* Log the user out of the application.
     *
     * @param  \Illuminate\Http\Request  $request
     * @return \Illuminate\Http\Response
     */
    public function logout(Request $request)
    {
        $this->guard()->logout();

        $request->session()->invalidate();

        return $this->loggedOut($request) ?: redirect('/');
    }

    /**
     * The user has logged out of the application.
     *
     * @param  \Illuminate\Http\Request  $request
     * @return mixed
     */
    protected function loggedOut(Request $request)
    {
        //
    }

    /**
     * Get the guard to be used during authentication.
     *
     * @return \Illuminate\Contracts\Auth\StatefulGuard
     */
    protected function guard()
    {
        return Auth::guard();
    }
}

If you are a beginner and just new to the OOP world, you might be feeling overwhelming when you look at these lines of code. But don't. Now we've taken a look inside the class that handles login functionality, and now your question would likely be "how do we customize it to fulfil our needs?"

Well, you don't! Remember that the location of' AuthenticateUsers' class is at Illuminate\Foundation\Auth\AuthenticatesUsers under Vendor directory. Don't edit or change whatever lies in this class, or your Composer will upset!.

Laravel is an Object-Oriented framework. So we are applying the overriding OOP method.

We want our app to let user login with either email or username, so let's take a look at which method that handles this part inside AuthenticateUsers. And you may have already noticed that this method username() describe what it does.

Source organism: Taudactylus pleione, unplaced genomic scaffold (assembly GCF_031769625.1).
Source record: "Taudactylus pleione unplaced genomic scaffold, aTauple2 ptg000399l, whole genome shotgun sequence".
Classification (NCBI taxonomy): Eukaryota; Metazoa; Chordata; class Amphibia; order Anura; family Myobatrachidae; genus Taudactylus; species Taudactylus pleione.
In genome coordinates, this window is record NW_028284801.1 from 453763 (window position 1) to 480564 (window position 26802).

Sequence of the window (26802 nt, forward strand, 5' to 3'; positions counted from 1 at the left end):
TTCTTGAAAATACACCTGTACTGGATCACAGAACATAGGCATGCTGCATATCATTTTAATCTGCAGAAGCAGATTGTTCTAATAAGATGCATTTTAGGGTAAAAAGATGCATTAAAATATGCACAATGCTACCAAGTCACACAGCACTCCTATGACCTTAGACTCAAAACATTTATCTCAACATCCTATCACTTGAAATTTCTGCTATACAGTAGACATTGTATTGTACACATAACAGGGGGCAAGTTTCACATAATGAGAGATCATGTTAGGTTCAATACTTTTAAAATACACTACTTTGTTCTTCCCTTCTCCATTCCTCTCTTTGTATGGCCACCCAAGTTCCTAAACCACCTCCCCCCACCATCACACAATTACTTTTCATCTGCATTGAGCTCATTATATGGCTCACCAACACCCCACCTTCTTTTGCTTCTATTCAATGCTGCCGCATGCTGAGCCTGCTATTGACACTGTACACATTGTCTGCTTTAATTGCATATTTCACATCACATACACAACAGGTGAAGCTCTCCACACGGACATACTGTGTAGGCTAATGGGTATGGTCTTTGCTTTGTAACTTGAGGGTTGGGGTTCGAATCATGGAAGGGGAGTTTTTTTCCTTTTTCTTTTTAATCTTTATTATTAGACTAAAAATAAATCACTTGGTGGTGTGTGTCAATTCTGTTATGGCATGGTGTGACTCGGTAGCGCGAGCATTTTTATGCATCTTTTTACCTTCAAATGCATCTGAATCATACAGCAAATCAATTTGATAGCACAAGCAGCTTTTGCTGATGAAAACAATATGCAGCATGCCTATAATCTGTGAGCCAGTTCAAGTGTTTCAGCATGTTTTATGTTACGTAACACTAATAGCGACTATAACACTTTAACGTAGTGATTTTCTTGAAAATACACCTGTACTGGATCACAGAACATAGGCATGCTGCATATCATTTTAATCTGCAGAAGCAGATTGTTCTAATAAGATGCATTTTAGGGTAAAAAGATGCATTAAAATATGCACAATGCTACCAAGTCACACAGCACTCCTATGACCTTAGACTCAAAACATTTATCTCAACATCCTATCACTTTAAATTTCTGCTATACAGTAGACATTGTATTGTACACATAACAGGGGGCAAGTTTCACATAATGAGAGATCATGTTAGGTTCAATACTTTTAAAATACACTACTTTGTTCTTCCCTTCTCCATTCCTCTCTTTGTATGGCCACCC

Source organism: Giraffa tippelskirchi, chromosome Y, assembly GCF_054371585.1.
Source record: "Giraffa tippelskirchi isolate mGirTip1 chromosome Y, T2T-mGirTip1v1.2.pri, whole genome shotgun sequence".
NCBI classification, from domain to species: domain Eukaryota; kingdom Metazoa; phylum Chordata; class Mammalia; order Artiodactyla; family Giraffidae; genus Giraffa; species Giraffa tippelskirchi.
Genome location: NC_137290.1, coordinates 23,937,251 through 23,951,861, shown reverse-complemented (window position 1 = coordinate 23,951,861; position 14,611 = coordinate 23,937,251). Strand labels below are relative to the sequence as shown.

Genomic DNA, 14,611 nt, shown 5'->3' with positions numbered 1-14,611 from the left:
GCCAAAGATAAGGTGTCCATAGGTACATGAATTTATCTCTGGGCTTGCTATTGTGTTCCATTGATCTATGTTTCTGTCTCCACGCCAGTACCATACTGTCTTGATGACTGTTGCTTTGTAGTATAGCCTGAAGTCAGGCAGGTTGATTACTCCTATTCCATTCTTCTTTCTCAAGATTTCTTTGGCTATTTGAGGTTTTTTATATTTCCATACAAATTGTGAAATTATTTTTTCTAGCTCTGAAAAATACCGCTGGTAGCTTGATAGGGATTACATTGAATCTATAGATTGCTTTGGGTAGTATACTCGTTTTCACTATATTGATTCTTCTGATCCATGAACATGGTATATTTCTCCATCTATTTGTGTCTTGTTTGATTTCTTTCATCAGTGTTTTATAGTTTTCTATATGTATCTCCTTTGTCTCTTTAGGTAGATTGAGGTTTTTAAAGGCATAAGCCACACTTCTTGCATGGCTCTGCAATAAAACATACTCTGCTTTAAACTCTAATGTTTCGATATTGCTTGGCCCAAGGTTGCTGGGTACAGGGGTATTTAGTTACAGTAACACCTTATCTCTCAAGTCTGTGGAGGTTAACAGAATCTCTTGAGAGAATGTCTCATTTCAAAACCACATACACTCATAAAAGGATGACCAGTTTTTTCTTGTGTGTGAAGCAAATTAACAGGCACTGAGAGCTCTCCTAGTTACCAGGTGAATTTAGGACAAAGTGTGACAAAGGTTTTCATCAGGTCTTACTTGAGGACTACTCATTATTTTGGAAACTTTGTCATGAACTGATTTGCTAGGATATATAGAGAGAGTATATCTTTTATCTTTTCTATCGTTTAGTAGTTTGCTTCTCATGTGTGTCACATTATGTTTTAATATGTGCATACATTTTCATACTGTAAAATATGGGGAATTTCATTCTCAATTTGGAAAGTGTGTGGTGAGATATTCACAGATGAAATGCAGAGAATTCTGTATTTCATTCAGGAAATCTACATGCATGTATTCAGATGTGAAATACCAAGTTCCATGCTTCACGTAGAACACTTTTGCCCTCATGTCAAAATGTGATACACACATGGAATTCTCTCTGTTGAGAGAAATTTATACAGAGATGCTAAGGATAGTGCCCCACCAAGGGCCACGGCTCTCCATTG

/**
* Get the login username to be used by the controller.
*
* @return string
*/
public function username()
{
    return 'email';
}

That comment above tells us that it returns email as the login username that used by the controller. Now, this is the method that we have to override.

Copy and paste that username() method to your loginController.php. Now instead of returning email, we need a way to return either email or username.

Now here's the part where we have to check our login form. In our default login form, look for the default email input and change the name from name="email" to name="identity". Later, it sends identity as an HTTP request to our Laravel.

Back to username() method again, we need to implement a way to check whether the HTTP request email that comes in as an email address or username. We can do this by checking if there's an "@" within the data that sent. Luckily PHP has built a function to do this. If there's an "@", then the HTTP request email is indeed an email address. Otherwise, it's a username.

/**
* Get the login username to be used by the controller.
*
* @return string
*/
public function username()
{
     $login = request()->input('identity');

     $field = filter_var($login, FILTER_VALIDATE_EMAIL) ? 'email' : 'username';
     request()->merge([$field => $login]);

     return $field;
}

What the above code does is to filter the HTTP request that comes in if there's an @ or if it's an email by using FILTER_VALIDATE_EMAIL. If it's an email then return email, otherwise, return username.